The graph of f ′ (x), the derivative of f of x, is continuous for all x and consists of five line segments as shown below. Given f (0) = 7, find the absolute minimum value of f (x) over the interval [–3, 0].

- anonymous

- chestercat

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- anonymous

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- anonymous

First, I'm not sure but if maybe this makes sense to you, it's worth a try
Ok to find the minimum value of f(x) in the interval [-3,0]
we have to evaluate f(x) at the points -3, 0 and we also have to find the value x for which f'(x)=0 because the value of x for which f'(x)=0 is the value of x at which the function f(x) has a critical point(it's either maximum or minimum)
Now from the graph we know f'(x)=0 for x=0
therefore at the value x=0 we have
\[f(0)=7\]
Since x=0 is also the end point in the interval, that's 2 out of 3 points done
Now we need to look at x=-3
Consider the definite integral
\[\int\limits_{-3}^{0}f'(x)dx=f(0)-f(-3)\]\[\implies f(-3)=f(0)-\int\limits_{3}^{0}f'(x)dx\]
Using the graph you can find the f'(x) in the interval -3 to 0 as an equation of a straight line

- anonymous

okay sorry had to go to the restroom
here are the answer choices by the way
0
2.5
4.5
11.5

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## More answers

- anonymous

okay so if the equation is a straight line then their is no minimum right ?

- anonymous

Since x=0 is the value of x for which f'(x)=0,
f(0) gives the value of f(x) at which it is either maximum or minimum
thus the value 7 is either it's maximum or minimum now to check whether it's maximum or minimum we'll have to look at how f'(x) changes value when it passes through 0
If f'(x) changes from negative to positive
ie,
f'(x)>0 for some xc, then it's a point of local maxima
here the c is 0, it's the value of x at which f'(x) is 0
so take any value less than 0 and more than 0 and look at f'(x)
and if it's f'(x)<0 and f'(x)>0 for xc respectively then it's minima

- anonymous

umm wow okay do you mean positive and negative with respect the the x or the y axis?

- anonymous

take value of x less than 0, look at the corresponding value of f'(x) if it's less than 0 and take value of x more than 0 look at the corresponding value of f'(x) if it's more than 0 it's a local minima and the value of 7 would be minimum if that's the case otherwise maximum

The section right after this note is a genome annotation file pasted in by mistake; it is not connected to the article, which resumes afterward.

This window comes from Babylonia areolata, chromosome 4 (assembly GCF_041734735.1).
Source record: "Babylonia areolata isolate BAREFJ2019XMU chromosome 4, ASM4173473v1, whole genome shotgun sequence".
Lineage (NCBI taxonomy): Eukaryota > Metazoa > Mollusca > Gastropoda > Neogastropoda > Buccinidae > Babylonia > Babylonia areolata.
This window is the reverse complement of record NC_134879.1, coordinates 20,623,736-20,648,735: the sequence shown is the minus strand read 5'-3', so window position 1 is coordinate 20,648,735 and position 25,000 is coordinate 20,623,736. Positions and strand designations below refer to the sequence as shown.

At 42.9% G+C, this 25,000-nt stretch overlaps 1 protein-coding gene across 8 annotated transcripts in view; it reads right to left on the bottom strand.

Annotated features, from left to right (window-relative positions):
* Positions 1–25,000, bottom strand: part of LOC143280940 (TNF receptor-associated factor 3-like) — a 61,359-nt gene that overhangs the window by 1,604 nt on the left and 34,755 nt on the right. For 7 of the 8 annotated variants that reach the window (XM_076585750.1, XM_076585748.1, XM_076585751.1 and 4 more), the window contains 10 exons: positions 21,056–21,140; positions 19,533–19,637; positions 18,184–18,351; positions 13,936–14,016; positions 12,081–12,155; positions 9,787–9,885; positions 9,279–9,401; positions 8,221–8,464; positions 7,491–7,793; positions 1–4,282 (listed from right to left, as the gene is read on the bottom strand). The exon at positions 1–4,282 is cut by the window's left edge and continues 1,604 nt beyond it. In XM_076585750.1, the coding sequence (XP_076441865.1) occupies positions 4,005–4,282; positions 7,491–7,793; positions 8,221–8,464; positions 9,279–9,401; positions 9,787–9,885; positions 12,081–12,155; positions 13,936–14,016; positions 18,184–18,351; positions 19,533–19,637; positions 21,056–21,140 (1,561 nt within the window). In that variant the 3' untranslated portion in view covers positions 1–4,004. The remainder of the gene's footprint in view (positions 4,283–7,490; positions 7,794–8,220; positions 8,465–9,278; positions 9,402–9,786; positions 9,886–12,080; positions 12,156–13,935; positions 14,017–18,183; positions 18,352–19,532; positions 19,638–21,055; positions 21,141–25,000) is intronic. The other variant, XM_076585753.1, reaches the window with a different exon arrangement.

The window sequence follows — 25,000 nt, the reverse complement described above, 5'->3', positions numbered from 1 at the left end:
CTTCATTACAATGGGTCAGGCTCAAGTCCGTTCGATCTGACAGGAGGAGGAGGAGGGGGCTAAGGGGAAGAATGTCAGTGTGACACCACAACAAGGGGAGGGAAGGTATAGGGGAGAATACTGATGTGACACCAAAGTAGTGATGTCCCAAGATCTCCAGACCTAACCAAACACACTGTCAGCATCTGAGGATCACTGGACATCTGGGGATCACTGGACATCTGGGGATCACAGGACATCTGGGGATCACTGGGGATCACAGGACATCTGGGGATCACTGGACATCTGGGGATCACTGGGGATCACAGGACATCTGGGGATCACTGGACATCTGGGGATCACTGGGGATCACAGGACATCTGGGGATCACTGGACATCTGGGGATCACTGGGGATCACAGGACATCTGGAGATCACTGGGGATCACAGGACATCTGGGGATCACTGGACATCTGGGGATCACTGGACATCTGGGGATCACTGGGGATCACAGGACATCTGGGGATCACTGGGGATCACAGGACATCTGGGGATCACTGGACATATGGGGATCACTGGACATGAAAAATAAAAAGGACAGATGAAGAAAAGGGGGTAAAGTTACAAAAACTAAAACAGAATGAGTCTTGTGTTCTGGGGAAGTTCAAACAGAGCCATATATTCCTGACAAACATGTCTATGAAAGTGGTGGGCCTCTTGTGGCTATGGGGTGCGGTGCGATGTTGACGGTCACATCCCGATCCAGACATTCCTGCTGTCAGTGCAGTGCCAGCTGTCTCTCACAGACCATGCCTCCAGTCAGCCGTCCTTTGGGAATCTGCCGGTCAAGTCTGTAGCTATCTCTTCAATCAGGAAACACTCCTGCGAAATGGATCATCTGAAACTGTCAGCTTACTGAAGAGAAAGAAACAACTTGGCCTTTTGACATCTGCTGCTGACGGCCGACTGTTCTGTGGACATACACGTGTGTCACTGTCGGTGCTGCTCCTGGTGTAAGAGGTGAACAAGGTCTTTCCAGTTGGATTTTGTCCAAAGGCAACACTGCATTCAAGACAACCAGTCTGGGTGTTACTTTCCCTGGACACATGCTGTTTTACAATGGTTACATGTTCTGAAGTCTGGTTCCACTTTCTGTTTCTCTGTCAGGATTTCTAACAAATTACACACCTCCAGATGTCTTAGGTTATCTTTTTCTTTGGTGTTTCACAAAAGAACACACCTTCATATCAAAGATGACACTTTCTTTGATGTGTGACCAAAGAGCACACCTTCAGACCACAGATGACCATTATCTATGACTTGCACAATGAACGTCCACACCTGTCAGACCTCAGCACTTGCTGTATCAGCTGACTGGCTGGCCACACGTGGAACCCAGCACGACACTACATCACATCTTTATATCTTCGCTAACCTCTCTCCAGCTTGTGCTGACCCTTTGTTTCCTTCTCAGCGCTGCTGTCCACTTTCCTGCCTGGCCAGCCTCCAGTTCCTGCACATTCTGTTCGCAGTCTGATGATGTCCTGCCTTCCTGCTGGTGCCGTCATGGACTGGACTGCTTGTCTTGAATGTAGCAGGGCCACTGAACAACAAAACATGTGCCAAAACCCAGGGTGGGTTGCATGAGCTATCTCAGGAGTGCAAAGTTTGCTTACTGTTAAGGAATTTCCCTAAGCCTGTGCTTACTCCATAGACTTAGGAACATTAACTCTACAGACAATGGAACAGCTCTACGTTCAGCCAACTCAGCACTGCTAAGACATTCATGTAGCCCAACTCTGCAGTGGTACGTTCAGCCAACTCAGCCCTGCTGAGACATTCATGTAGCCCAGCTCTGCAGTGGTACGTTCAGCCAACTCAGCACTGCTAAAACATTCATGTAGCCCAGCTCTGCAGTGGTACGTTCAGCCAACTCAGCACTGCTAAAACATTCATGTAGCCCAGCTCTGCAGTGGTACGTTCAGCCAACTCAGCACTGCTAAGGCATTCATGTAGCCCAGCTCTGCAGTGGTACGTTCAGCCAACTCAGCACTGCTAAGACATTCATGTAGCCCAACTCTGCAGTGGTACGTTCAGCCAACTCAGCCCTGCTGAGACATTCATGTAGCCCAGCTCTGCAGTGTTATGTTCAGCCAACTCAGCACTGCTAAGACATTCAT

- anonymous

and if it does not change sign it's not a maxima or minima

- anonymous

lol okay im lost

- phi

The integral of f'(x) is the area under the curve.
if we had the value at f(-4), then we could find f(x) for any x from -4 to +5 by adding the area from -4 up to the x of interest to f(-4).
in this case we have f(0), so we subtract the area under the curve between x=-3 and x=0
from f(0)

- anonymous

give me a second to catch my breath

- phi

hopefully it is clear that starting at f(-4) the area under the curve is always going up as we move to the right... f(x) is constantly going up.
if we want the min in the range of -3 to 0 then we want f(-3) ...

- phi

we can say
f(-3) + area under the curve from -3 to 0 = f(0) = 7
thus f(-3)= 7 - area of triangle

- anonymous

if the area is increasing and then starts to decrease after x = -3 wouldn't that make x = -3 a maximum ?

- mathmate

|dw:1439293299504:dw|

- anonymous

Yep it seems like the point f(0) is not of our use, we must evaluate
f(-3)
use the equation
\[f'(x)=-x\]
and integrate it within the limits -3,0
because f'(x) is not changing sign for a value of x less 0 and more than 0 (it's positive in both case)
so it's not a point of min or max
the equation I gave is the equation of the 2nd line segment from left in the graph

- phi

the area of the triangle has base 3 and height 3 , so area 4.5
and
f(-3)= 7-4.5= 2.5

- anonymous

where did you get f'(x) = -x

- phi

***if the area is increasing and then starts to decrease after x = -3****
the area does not decrease... as you move to the left you have more area (imagine painting the region between the curve and the x-axis)
it is true the area increases at a slower rate, but it still goes up.
for the area to decrease the curve must go *below the x-axis* (that counts as negative area)

- phi

**as you move from left to right

- anonymous

okay i see

- anonymous

\[y=(\frac{y_{2}-y_{1}}{x_{2}-x_{1}})x+C\]
Equation of a straight line
if the line passes through origin, c=0
\[y=f'(x)=(\frac{y_{2}-y_{1}}{x_{2}-x_{1}})x\]
take any pair of points lying in the line segment now
\[f'(x)=\frac{2-1}{-2-(-1)}.x=\frac{1}{-1}.x=-x\]

- anonymous

with this you can find f(-3)
\[f(-3)=f(0)-\int\limits_{-3}^{0}f'(x)dx=7-\int\limits_{-3}^{0}-x.dx=7+\int\limits_{-3}^{0}x.dx\]

- anonymous

compare the value of
\[f(0)\]
and
\[f(-3)\]
you can tell which is less, whichever value is less is the minimum value
forget some of the earlier stuff I said about looking at the sign, that's not required here

- anonymous

well obviously f(-3)

- anonymous

okay i think i'm still unsure how to do this ,iv got another problem similar to this one could you help me with that one too?

- anonymous

sure

- anonymous

okay one sec

- anonymous

did you understand how I got f'(x)=-x

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